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Clark v. Summers

Court of Appeals of Arkansas, Division II

April 4, 2018

KENNETH J. CLARK, AS TRUSTEE OF THE CLARK REVOCABLE TRUST APPELLANT
v.
MELVA JEAN SUMMERS APPELLEE

          APPEAL FROM THE CARROLL COUNTY CIRCUIT COURT, EASTERN DISTRICT [NO. 08ECV-15-34] HONORABLE SCOTT JACKSON, JUDGE

          Taylor & Taylor Law Firm, P.A., by: Andrew M. Taylor and Tasha C. Taylor, for appellant.

          Richard F. Hatfield, P.A., by: Richard F. Hatfield, for appellee.

          BART F. VIRDEN, JUDGE

          DISMISSED WITHOUT PREJUDICE

          Abramson and Whiteaker, JJ., agree.

         Kenneth J. Clark appeals the Carroll County Circuit Court's order that two trust assets must be reappraised and the assets of the trust redistributed accordingly. We dismiss without prejudice for lack of a final order.

         In 1997, Kenneth B. Clark and Melva Clark, husband and wife, executed a trust and named their four children, Kenneth J. Clark (Kenneth J.), Melva Jean Summers, Cora A. Clark, and Barbara R. McClenathan, as beneficiaries. The trust named Kenneth J. as the successor trustee upon the death of both parents. The trust owned a one-half interest in a 360-acre tract of land (parcel 1) and full interest in a 100-acre tract of land (parcel 2). The value of these assets is the crux of the parties' dispute.

         In 2012 Melva Clark died, and pursuant to the language of the trust, the decedent's share of parcel 1 was transferred into the surviving grantor's "survivor's trust." Kenneth J. and his father drew up an agreement that, for the purpose of transferring the asset to the survivor's trust, set the value of parcel 1 at $180, 000.

         In 2013, Kenneth B. Clark passed away. The trust directs that on the death of both grantors, Kenneth J. shall distribute the interest in parcel 1 to himself and his wife, Peggy Clark. The trust also sets forth that

[t]he Trustee shall determine the value of the property being distributed to KENNETH J. CLARK and PEGGY CLARK as set forth in paragraph C above [parcel 1]. The Trustee shall then pay an equal sum to MELVA JEAN SUMMERS, CORA A. CLARK, and BARBARA R. McCLENATHAN. Any remaining assets shall be divided into four (4) equal shares and distributed in equal shares to each of the four (4) children per stirpes. It is the intention of the Grantors to make equal gifts to their children except that Kenneth Jay Clark is to receive specific property.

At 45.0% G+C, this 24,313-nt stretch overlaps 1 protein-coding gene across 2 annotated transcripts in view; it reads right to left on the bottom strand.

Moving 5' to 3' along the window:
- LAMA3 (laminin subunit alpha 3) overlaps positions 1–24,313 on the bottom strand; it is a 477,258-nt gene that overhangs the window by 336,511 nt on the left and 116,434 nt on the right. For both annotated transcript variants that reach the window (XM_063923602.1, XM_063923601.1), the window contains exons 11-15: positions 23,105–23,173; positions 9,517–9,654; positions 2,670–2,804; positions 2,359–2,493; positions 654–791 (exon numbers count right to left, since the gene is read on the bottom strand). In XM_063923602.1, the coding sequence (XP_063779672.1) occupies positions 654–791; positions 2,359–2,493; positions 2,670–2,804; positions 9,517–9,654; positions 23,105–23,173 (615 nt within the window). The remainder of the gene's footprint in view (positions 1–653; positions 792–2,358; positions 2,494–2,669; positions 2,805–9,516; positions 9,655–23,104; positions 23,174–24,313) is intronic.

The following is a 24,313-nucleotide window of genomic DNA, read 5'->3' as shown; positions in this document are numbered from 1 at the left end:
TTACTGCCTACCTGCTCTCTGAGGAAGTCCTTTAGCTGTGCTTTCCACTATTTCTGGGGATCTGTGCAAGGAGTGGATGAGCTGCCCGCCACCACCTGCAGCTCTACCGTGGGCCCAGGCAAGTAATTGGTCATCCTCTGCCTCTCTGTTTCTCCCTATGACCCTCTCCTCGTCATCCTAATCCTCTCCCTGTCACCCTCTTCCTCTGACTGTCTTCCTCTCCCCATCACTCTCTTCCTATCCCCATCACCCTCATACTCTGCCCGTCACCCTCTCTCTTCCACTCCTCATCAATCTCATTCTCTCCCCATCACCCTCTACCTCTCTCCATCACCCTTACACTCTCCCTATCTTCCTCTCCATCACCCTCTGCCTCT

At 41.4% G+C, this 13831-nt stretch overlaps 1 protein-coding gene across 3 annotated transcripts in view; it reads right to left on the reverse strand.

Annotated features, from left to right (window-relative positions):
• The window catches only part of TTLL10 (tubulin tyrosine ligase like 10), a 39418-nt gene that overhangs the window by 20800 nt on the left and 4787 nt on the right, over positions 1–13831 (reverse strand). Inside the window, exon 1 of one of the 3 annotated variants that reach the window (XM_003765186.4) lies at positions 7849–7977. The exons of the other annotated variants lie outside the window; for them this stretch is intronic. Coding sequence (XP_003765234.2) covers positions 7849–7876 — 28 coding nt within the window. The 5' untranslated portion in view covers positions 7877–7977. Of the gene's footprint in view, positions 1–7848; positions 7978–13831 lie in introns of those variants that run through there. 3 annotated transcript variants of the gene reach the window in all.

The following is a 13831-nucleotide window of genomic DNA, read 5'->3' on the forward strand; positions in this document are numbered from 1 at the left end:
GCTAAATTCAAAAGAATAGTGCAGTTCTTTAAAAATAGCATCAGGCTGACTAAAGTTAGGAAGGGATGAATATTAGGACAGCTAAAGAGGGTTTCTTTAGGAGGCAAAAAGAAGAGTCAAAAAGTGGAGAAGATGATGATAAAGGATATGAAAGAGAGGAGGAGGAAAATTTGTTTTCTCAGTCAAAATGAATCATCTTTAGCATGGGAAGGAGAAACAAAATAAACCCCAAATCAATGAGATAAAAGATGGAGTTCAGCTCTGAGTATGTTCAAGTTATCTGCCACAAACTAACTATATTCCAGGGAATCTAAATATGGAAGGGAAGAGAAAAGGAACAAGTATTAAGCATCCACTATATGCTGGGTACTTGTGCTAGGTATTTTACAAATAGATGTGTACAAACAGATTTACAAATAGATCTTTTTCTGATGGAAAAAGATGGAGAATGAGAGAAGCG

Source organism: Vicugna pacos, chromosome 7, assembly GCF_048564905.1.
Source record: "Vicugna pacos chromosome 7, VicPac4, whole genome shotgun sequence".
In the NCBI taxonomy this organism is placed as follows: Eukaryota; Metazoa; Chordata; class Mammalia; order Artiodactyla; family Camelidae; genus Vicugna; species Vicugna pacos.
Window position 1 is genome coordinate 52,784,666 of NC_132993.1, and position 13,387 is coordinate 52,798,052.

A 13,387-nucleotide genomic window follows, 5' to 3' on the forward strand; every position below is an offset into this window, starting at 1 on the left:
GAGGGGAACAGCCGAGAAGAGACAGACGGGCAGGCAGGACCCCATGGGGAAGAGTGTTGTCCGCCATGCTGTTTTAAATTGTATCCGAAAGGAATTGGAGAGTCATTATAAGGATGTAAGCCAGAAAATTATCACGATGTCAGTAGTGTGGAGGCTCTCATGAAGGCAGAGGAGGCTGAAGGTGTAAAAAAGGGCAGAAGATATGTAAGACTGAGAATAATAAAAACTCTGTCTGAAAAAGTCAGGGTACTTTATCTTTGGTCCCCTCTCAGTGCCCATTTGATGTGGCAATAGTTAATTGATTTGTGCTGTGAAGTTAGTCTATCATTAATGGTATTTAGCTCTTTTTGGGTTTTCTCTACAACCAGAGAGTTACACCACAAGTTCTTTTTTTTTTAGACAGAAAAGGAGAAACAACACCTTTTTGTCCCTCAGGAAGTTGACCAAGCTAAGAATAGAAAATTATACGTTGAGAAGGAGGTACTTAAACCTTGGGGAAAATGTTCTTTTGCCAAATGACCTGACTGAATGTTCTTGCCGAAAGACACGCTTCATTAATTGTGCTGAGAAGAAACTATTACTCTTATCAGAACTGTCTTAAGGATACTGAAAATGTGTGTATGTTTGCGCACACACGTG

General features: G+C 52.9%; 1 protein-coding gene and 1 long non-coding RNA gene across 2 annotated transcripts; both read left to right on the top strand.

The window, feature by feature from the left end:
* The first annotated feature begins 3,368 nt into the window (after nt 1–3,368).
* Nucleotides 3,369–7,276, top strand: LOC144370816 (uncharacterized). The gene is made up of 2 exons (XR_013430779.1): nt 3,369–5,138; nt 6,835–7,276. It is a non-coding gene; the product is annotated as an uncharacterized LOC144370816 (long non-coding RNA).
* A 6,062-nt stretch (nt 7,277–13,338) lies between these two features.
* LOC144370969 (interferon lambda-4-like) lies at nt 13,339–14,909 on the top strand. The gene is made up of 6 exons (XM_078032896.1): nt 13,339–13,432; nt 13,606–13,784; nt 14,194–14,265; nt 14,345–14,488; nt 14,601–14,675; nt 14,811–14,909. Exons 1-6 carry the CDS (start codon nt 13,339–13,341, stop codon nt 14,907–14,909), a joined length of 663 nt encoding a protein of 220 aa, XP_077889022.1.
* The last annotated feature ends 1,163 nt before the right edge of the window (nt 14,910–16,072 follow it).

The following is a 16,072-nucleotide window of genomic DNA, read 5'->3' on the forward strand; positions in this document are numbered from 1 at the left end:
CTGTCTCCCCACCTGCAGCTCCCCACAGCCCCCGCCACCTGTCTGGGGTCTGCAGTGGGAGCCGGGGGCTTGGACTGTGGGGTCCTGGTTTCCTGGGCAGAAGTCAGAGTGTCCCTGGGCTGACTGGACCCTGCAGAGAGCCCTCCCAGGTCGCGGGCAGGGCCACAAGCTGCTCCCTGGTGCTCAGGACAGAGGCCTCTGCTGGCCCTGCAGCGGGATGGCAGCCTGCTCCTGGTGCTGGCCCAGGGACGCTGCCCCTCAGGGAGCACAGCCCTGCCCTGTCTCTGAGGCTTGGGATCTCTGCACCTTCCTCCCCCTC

Upon his father's death, Kenneth J. paid the trust $180, 000 for parcel 1 and distributed the proceeds of the transfer to himself and each of his siblings. Each of the four beneficiaries received $45, 000. Kenneth J. decided to purchase parcel 2 from the trust as well, and he had it appraised. The value of parcel 2 was estimated to be $240, 000. Kenneth J. sold the parcel to himself and distributed a one-quarter share of the proceeds-$60, 000- to each of his siblings and to himself.

         Summers filed a motion for declaratory judgment in which she alleged that Kenneth J. undervalued parcel 1 and parcel 2, which resulted in distribution of a larger portion of the trust assets to himself. Summers requested that the circuit court require a new appraisal of parcel 1 by a mutually agreed-upon appraiser, that the circuit court order Kenneth J. to repay the trust for the unequal distribution of assets from the sale of parcel 1 to himself, that the circuit court cancel the sale of parcel 2 and refund Kenneth J. the money, and that the circuit court require Kenneth J. to distribute the trust property equally to all four beneficiaries.

         On April 7, 2017, after a hearing in which the parties presented evidence regarding the value of the land and argument regarding the language of the trust, the circuit court entered an order. The circuit court found that the intent of the trust was to equally divide the assets of the trust to the grantors' four children and that Kenneth J. breached his fiduciary duty as trustee by not properly valuing parcel 1. The circuit court also found that it was impossible to determine the value of the parcels based on the testimony, and it ordered new appraisals performed by an agreed-upon appraiser.

         On appeal, Kenneth J. asserts that the circuit court erred by ruling that he breached the terms of the trust and breached his fiduciary duty by valuing parcel 1 at $180, 000 and that the circuit court erred by ordering new appraisals of the property. Kenneth J. argues that the trust allows him to determine the value ...


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